Part of the issue here is the "franchise" concept, and the NBA's own inconsistency in defining that concept.
Not long ago, the NBA "awarded" the new Charlotte Hornets all of the history, stats, and records of the old Charlotte Hornets, who are now the New Orleans Pelicans, so now "the history of the Hornets" actually comprises TWO franchises. And I wonder, would the NBA have done that if the old Hornets (the current Pelicans) had won a title? Because in that case, the new Hornets could say that their franchise had a title, AND the Pelicans could say that their franchise had a title.
Also, if a team in City X goes defunct (something that used to happen fairly often in all major sports), but then a few years later the people who owned the defunct team are awarded an expansion team in City Y, that would technically be two franchises, yet having the same ownership would make them functionally the same team/franchise.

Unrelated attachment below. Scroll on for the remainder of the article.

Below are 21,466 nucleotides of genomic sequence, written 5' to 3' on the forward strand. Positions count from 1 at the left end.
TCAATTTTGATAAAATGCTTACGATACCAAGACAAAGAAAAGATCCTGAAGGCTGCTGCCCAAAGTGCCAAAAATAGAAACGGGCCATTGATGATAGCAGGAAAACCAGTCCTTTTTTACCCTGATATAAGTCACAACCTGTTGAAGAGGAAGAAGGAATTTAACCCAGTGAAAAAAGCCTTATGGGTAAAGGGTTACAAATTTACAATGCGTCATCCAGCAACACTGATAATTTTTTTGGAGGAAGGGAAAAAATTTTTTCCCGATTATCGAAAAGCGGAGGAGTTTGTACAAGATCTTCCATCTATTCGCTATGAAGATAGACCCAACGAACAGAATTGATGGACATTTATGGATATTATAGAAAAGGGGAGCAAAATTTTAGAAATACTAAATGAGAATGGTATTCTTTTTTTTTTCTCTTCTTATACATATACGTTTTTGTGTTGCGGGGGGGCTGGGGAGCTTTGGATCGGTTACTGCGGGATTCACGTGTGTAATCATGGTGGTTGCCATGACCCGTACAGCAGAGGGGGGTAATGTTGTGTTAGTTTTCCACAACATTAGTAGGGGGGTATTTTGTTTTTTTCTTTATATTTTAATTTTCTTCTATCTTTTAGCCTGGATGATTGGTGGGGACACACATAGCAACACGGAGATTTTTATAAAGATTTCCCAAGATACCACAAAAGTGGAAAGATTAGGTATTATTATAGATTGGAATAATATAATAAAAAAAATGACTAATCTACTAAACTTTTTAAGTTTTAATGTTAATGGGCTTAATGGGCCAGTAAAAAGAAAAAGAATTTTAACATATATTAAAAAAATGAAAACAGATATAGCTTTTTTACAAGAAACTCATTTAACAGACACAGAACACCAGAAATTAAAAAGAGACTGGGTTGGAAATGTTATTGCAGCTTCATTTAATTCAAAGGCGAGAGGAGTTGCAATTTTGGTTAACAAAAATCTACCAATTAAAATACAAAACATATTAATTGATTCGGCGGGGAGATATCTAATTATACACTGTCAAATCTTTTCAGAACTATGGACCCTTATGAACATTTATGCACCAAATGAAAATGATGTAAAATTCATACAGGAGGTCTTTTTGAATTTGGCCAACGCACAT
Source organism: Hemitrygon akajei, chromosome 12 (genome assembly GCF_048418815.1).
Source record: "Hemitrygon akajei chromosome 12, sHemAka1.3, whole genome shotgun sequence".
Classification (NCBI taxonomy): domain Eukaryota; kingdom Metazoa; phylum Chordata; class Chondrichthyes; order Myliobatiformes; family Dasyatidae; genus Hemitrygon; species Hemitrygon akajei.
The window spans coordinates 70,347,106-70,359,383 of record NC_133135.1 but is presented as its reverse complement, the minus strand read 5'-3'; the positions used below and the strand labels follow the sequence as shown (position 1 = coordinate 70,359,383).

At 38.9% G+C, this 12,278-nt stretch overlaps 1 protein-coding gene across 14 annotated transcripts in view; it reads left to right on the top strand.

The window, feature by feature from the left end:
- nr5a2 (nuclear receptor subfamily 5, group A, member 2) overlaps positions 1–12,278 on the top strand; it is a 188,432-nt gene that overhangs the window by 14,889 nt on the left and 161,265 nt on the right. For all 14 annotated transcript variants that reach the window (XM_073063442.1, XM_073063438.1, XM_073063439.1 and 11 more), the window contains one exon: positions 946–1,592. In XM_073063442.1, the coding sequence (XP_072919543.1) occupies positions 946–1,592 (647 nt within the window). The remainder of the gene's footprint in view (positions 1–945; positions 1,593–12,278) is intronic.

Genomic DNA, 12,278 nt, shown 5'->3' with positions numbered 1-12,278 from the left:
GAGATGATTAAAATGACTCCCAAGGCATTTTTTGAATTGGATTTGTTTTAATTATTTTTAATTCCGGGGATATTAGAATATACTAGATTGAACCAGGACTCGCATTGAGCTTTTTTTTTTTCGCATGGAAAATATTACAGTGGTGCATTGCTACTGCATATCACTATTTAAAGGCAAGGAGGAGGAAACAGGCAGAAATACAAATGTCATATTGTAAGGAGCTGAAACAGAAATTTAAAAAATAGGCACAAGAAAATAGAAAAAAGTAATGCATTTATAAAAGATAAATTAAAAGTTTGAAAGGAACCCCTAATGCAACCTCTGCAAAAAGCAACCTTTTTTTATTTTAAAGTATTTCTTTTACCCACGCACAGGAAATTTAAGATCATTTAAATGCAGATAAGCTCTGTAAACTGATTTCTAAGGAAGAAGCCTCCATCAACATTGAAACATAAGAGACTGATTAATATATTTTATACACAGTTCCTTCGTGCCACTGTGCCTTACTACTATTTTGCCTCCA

Quote from: Roy H. on Today at 03:49:45 AM
Same ownership, same management, same players? Then yes, itís the same franchise, and accordingly, those titles belong to that franchise. The city of LA doesnít own those titles, but the Lakers franchise does.
So then, by this logic, fans of the Los Angeles
Lakers shouldn't be saying that they're the 16-time (soon-to-be 17-time) NBA champs. Yet they do.
Quote from: gift on: Today at 06:15:03 AM
The franchise certainly owns those titles. Modern Lakers fans probably can't really celebrate them though.
Oh, but they do. In their minds, their upcoming title will make "their team" equal to "our team," even though "their team" (the Los Angeles
Lakers) will still trail the Celtics by 5 titles.